Extra Punctuation

Extra Punctuation
Why Can't Comedy Games be Funny to Play?

Ben "Yahtzee" Croshaw | 16 Jul 2013 12:00
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See, this sort of thing is a lot easier in your classic point-and-click adventure games, because such things are basically totally inorganic. Every puzzle in something like Day of the Tentacle is a unique combination of items; one moment might be combine hamster with microwave, another might be combining spaghetti with Egyptian mummy, and none of them are done more than once. As long as every interaction is different, you can have a new gag every time. But it's at the expense of good gameplay, and action games have only one kind of interaction: combine bullet/knife/fist with bad man. Perhaps making unstructured gameplay comedic is always doomed to fail because a gag by nature has to be structured. But is that giving up too easily?

I find myself thinking of God Hand again, a silly brawling game. That's an interesting case study for this ramble, because what it does is have roughly ten million different over-the-top punching attacks, and limitless possible combinations of such, so that hypothetically there will always be variety. I say 'hypothetically' because what would generally end up happening is that the player will find the combination that works best to get through the fights and just use that over and over again. Why you got to spoil everything, player?

Maybe I'm exaggerating when I say repetition always kills comedy. 'Cos I've just remembered there's a move in God Hand called the Yes Man Kablam, in which the protagonist hits the enemy very slowly and gently before raising his arms for applause, doing little damage but raising the special meter. And for some reason that never stopped being funny for me.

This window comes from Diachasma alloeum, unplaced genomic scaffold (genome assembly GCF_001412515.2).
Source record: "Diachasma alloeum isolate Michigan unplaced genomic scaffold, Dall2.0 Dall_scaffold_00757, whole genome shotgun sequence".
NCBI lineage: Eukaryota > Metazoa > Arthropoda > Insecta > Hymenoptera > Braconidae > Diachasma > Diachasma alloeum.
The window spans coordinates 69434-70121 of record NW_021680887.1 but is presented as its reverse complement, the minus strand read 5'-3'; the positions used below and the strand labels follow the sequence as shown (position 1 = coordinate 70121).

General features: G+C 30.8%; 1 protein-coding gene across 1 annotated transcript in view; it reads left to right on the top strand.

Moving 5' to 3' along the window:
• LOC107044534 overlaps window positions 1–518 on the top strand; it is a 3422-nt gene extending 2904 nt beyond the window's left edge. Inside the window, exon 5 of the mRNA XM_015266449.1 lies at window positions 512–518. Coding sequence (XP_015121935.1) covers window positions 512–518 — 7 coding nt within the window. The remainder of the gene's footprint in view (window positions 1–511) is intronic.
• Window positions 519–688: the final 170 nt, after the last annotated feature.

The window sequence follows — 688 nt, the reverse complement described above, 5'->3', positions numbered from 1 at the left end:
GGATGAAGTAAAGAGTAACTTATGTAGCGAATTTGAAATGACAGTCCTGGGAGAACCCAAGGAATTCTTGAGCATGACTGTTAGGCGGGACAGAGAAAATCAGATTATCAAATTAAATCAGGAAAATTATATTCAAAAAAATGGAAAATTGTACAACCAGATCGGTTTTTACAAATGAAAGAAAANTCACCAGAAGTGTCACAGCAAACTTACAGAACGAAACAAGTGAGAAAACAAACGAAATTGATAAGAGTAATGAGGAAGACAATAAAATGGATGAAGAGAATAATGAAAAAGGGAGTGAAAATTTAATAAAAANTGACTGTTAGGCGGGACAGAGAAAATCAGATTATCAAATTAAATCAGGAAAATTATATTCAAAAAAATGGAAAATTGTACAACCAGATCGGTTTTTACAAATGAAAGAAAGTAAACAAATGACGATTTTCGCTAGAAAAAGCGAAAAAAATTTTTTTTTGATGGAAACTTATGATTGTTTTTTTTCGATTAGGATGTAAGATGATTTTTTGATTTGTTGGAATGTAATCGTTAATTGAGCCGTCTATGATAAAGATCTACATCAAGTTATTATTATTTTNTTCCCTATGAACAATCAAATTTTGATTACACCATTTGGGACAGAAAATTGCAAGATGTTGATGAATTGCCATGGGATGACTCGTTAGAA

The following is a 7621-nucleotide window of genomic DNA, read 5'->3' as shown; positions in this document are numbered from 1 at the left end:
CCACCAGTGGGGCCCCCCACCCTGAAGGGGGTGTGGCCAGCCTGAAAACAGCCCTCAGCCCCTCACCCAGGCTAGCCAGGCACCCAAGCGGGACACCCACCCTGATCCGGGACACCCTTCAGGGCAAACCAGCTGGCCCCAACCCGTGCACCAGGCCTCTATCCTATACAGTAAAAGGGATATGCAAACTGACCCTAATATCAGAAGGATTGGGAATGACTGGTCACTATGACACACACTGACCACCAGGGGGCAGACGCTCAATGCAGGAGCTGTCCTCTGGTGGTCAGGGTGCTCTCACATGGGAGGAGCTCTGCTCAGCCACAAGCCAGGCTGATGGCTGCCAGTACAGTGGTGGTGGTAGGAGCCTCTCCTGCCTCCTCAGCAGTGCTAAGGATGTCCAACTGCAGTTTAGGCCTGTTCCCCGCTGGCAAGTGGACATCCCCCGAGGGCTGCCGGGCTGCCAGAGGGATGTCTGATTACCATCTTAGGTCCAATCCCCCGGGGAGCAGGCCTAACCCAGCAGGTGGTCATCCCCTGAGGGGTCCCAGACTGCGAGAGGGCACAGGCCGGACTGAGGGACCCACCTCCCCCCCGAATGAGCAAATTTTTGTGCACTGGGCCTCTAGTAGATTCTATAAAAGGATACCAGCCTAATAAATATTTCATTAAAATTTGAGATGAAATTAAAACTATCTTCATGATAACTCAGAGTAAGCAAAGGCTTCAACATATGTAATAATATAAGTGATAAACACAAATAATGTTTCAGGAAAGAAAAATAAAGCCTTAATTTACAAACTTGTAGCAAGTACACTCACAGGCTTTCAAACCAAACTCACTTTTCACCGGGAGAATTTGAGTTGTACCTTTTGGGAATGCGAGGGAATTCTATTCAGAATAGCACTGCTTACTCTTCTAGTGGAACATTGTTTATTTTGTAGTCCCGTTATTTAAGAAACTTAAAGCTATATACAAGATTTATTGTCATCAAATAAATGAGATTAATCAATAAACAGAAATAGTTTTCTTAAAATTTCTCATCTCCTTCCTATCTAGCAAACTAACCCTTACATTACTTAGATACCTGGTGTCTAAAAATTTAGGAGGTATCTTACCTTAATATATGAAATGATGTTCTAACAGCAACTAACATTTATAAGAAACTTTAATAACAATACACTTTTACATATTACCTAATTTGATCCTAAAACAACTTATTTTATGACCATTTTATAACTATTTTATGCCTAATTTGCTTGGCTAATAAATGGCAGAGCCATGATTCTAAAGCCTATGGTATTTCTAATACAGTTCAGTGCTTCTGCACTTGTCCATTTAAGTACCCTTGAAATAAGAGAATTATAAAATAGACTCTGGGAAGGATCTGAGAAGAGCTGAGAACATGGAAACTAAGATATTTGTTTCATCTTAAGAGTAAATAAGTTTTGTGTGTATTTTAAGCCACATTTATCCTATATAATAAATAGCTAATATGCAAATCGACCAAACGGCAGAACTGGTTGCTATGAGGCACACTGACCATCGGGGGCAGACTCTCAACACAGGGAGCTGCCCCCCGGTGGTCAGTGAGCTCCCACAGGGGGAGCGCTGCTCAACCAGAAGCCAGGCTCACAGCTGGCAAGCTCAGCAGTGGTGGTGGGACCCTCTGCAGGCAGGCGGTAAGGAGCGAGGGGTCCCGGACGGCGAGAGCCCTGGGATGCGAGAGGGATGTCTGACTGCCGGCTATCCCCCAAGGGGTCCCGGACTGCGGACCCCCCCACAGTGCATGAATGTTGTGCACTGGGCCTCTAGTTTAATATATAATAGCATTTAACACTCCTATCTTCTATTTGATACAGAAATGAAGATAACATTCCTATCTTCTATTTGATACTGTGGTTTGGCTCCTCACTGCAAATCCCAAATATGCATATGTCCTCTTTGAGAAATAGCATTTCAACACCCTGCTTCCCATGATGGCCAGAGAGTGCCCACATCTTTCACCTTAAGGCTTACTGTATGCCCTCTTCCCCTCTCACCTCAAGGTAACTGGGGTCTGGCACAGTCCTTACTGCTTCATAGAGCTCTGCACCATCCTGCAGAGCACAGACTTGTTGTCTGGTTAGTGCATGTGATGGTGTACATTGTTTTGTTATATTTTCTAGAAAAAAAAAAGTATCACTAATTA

And I think I know why: the Yes Man Kablam was kinda difficult to do, it wasn't some pre-baked uninterruptible animation that plays every single time you're finishing someone off. It was a very slow move, so you could only do it on an enemy when you were sure neither they nor any of their pals would interrupt it by punching your face out through the back of your head. And then I think of another game that made me laugh, Far Cry 3: Blood Dragon, in which I was happy to go out of my way to find all the collectibles because I knew they all had funny dialogues attached. So now I'm starting to wonder if there isn't a link between the appeal of a gag and the extent of the challenge required to see it. Perhaps video gameplay, far from being anathema to comedy, simply represents a whole new way of doing it.

Clearly this is a topic that merits a deeper exploration than I can manage on these two little pages. I leave it open for discussion. Here's some homework to get you started, comments section: what other comedy games, besides Portal, possess raw gameplay and challenge mechanics that could be interpreted as reflecting the context and tone of the humour?

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